The Ultimate Agony

What takes someone to want to commit suicide? Many of us have had hard times in life, and have felt at the end of the rope. But it is human nature to want to believe, to have hope and trust that tomorrow, or even, the day after DSCN0109smtomorrow, will be a better day. We spend our lives hoping that a better time arrives and that we will be rid of all our problems, well, at least a few of them. And we strive and work at making it better.

A few choose to end it all, to take action and end the pain.

Is the pain too much to handle? Are there any other factors that influence the decision?

Nobody ends their life willingly when they are happy and fulfilled. In most instances, the pain has been felt and endured for a long time, too long. There has been despair and depression, whether their loved ones can see it or not. At times the depression goes undetected and the suicide attempt, whether successful or not, comes as a surprise to those that surround the victim.

I call it victim, as I think that anybody that attempts against his or her own life is a victim. Victim of the circumstances, problems or even themselves; suffering so deeply that they feel their only hope is to end their life, and therefore the pain. Some find the attempt futile, as in this society suicide has been stigmatized to the point that those that end their life, or attempt to, are chastised and shun. If successful, they are believed to end up suffering eternally at the mercy of a God that condemns attempting against one’s life. People that attempt suicide are condemned by society and, many think, will be condemned by their God. No way out, really. By leaving the stage, your pain and condemnation will be further still.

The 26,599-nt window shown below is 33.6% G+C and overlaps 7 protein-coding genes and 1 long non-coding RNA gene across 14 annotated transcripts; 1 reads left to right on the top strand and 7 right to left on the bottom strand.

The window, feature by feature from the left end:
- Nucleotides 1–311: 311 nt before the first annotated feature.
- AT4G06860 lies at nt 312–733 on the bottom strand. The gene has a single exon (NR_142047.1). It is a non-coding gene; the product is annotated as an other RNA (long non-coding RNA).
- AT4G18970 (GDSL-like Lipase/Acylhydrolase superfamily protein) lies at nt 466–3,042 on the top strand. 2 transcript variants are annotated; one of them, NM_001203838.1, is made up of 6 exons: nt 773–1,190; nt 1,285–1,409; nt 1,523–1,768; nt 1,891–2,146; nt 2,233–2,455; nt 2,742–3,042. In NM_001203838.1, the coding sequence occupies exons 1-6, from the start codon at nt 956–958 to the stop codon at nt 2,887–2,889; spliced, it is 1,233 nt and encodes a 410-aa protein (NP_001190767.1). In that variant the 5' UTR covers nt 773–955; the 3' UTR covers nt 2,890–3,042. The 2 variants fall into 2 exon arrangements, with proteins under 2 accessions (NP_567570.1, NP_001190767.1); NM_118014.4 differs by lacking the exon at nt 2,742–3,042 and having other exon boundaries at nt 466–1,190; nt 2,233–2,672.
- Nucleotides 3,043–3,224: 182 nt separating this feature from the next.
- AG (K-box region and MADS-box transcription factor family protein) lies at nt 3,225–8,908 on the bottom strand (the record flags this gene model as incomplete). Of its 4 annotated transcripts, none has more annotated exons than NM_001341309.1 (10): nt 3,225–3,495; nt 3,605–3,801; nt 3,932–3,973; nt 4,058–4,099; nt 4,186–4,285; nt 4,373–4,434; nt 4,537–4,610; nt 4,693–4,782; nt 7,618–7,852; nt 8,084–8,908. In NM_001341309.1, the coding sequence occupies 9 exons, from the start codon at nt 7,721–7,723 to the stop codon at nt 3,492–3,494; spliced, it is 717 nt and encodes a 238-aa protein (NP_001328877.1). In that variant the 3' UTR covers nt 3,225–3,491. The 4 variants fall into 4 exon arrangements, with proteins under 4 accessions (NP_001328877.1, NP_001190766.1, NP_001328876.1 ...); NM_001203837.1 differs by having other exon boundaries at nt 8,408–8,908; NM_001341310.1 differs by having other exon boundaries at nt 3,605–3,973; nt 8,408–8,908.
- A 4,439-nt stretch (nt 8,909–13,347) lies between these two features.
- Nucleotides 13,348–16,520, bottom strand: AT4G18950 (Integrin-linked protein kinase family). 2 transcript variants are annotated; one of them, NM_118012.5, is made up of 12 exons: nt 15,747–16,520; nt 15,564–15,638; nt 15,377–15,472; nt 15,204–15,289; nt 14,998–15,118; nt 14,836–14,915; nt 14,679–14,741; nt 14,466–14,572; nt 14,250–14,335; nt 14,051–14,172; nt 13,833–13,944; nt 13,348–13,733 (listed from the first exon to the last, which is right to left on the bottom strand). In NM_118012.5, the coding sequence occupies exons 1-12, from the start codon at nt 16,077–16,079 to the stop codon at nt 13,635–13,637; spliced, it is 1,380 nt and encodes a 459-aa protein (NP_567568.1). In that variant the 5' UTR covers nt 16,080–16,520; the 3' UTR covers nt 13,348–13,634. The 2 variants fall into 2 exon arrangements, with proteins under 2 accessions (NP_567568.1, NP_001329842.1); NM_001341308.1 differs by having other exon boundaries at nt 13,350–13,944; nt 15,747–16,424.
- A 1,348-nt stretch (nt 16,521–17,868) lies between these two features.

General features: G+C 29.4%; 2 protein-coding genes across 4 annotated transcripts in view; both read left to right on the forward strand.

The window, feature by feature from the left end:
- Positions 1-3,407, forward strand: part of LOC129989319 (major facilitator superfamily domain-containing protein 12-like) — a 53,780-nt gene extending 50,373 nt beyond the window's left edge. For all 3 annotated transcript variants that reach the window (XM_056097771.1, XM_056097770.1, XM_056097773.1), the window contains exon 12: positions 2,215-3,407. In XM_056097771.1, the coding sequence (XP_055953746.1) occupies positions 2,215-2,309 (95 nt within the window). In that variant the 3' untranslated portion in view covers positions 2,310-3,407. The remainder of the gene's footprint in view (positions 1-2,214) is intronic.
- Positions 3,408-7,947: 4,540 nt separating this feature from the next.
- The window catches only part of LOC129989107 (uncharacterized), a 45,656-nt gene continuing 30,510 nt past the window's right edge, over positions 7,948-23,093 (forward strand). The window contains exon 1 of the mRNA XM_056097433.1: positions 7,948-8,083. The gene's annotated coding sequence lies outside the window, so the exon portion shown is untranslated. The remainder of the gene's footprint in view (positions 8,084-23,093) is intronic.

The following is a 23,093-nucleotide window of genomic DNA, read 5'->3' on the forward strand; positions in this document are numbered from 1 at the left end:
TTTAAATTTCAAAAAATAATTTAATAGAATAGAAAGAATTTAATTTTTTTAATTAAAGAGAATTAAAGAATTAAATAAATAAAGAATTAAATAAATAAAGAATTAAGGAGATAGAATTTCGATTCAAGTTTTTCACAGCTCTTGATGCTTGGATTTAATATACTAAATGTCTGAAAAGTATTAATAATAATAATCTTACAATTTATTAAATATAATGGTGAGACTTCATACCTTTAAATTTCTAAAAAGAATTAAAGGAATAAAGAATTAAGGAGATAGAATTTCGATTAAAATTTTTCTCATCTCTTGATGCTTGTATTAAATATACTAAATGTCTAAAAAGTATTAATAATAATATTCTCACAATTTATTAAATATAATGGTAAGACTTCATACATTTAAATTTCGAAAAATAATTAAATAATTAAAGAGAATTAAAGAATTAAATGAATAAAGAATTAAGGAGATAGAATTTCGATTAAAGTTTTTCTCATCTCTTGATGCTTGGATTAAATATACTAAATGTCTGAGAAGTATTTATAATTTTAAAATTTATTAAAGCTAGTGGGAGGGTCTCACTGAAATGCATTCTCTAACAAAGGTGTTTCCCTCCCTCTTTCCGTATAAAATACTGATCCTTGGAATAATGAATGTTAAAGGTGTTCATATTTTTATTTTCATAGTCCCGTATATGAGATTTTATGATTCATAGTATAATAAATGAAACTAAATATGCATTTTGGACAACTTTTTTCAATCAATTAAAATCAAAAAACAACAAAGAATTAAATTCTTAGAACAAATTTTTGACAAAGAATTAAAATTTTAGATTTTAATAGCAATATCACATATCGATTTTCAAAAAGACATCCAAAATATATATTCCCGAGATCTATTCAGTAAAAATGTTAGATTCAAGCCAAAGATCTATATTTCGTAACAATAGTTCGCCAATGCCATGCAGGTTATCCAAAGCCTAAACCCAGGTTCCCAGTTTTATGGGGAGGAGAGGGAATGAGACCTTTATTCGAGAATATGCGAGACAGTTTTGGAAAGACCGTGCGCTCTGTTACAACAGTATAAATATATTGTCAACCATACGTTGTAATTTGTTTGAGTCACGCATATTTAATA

In order to make the decision to take their own lives, they have to suffer enough that nothing, not even eternal damnation is enough to stop them. That sounds like a very deep pain if you ask me.

What happens when one commits suicide? We don’t know what happens to them if they succeed, as we have not a clue of what goes on in the other life. Why are we so quick to judge them then? And what happens to those that attempt it and fail? Staying alive can be considered a failure in this case as not only the person is not able to fulfill their wishes; they have a whole society to let them know what a terrible kind of person they are. So many contradictions and pain, so much fear; punishing those in pain, beating the fallen.

We are so afraid of sadness and more so of loosing our own lives that we loose respect for other’s pain, for their decisions and privacy.

And after all, what are we discussing when we discuss suicide? Are we talking about the consequences or the problem? The problem is depression and despair, that disease that nobody talks about, almost as stigmatized as suicide itself. Nobody wants to admit that it is a real sickness, so much so that we joke about it all the time, we use the term lightly and we ignore those that are going through it: “Cheer up! Would you?”